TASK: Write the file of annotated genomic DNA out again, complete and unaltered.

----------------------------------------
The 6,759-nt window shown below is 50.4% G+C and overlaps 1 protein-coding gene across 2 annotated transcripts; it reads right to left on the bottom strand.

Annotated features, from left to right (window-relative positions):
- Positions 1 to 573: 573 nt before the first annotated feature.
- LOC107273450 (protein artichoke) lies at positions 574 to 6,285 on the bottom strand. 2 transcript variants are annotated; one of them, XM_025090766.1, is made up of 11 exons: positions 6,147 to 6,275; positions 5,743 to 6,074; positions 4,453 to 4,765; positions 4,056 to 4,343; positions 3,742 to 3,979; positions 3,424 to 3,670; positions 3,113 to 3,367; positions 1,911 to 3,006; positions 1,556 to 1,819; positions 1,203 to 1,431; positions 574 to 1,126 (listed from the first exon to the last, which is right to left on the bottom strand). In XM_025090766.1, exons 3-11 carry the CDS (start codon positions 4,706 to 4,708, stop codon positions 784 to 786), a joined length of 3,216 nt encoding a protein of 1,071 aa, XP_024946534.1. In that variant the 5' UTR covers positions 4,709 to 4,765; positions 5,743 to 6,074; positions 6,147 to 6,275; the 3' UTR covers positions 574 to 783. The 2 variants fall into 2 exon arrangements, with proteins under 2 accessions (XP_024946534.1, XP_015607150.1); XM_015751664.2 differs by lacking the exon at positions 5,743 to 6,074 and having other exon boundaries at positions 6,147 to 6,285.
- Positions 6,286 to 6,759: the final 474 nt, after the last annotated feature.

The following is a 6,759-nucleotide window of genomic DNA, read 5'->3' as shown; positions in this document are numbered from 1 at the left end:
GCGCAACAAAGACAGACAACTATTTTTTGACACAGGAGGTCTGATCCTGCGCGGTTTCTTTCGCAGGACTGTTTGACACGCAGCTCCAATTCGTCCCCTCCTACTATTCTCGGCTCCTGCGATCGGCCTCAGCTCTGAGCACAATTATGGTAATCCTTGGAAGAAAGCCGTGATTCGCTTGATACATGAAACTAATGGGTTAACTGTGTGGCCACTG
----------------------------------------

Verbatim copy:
The 6,759-nt window shown below is 50.4% G+C and overlaps 1 protein-coding gene across 2 annotated transcripts; it reads right to left on the bottom strand.

Annotated features, from left to right (window-relative positions):
- Positions 1 to 573: 573 nt before the first annotated feature.
- LOC107273450 (protein artichoke) lies at positions 574 to 6,285 on the bottom strand. 2 transcript variants are annotated; one of them, XM_025090766.1, is made up of 11 exons: positions 6,147 to 6,275; positions 5,743 to 6,074; positions 4,453 to 4,765; positions 4,056 to 4,343; positions 3,742 to 3,979; positions 3,424 to 3,670; positions 3,113 to 3,367; positions 1,911 to 3,006; positions 1,556 to 1,819; positions 1,203 to 1,431; positions 574 to 1,126 (listed from the first exon to the last, which is right to left on the bottom strand). In XM_025090766.1, exons 3-11 carry the CDS (start codon positions 4,706 to 4,708, stop codon positions 784 to 786), a joined length of 3,216 nt encoding a protein of 1,071 aa, XP_024946534.1. In that variant the 5' UTR covers positions 4,709 to 4,765; positions 5,743 to 6,074; positions 6,147 to 6,275; the 3' UTR covers positions 574 to 783. The 2 variants fall into 2 exon arrangements, with proteins under 2 accessions (XP_024946534.1, XP_015607150.1); XM_015751664.2 differs by lacking the exon at positions 5,743 to 6,074 and having other exon boundaries at positions 6,147 to 6,285.
- Positions 6,286 to 6,759: the final 474 nt, after the last annotated feature.

The following is a 6,759-nucleotide window of genomic DNA, read 5'->3' as shown; positions in this document are numbered from 1 at the left end:
GCGCAACAAAGACAGACAACTATTTTTTGACACAGGAGGTCTGATCCTGCGCGGTTTCTTTCGCAGGACTGTTTGACACGCAGCTCCAATTCGTCCCCTCCTACTATTCTCGGCTCCTGCGATCGGCCTCAGCTCTGAGCACAATTATGGTAATCCTTGGAAGAAAGCCGTGATTCGCTTGATACATGAAACTAATGGGTTAACTGTGTGGCCACTG